For a project to be carbon neutral, it must first attempt to reduce or eliminate GHG emissions. If this is not possible, emissions can be offset by buying credits on the carbon market. These credits are held by a project that helps clean up, such as planting trees or producing green energy.
The MTQ is committed to making its construction sites carbon neutral. Only the emissions from the machinery used for the work and the transport of the materials will be offset, and not those from the vehicles that will circulate on the new facilities.
“Emissions offsetting and carbon neutrality claims n do not prevent carbon from being emitted into the atmosphere in the short term and warming the planet. They just take pollution off the books of polluters and irresponsible governments,” says Patrick Bonin of Greenpeace.
In 2009, the MTQ estimated that the Turcot jobsite would generate 17,000 metric tons of GHGs. There were 7 times more, or 121,000 tons.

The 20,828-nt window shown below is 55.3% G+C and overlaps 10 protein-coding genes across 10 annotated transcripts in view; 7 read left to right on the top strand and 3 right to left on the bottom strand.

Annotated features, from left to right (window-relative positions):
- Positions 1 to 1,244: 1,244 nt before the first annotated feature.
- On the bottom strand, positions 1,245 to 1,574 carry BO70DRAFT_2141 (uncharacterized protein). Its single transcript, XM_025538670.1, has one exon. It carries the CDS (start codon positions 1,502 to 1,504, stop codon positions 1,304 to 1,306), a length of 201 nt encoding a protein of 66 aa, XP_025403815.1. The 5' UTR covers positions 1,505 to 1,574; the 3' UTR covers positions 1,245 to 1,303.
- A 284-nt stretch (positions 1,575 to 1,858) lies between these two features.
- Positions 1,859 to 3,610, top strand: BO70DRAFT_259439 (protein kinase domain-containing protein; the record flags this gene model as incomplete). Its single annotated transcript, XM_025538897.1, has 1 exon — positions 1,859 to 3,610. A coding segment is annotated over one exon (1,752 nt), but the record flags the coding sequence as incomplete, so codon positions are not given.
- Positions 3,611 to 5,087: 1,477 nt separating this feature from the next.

The ministry tried tohide information   ;
The MTQ's internal exchanges, obtained through an access to information request, show the extent to which the department tried to conceal information from our Bureau of Investigation.
The MTQ's director of public communications acknowledges that her department is unable to follow carbon neutrality approaches.
The Deputy Minister's Office is requesting significant changes to the response provided to our Office of Investigation. Traces of the existence of the Carbon Neutrality Directive are disappearing.
From our first questions to the ministry about carbon neutrality, the file is described as “sensitive”.
“Thank you all for taking a last look at it, since this is a sensitive file, and handled by more than one sector. The Cabinet [of Minister François Bonnardel] will be notified before contacting the journalist, of course,” wrote MTQ spokesperson Gilles Payer on March 22.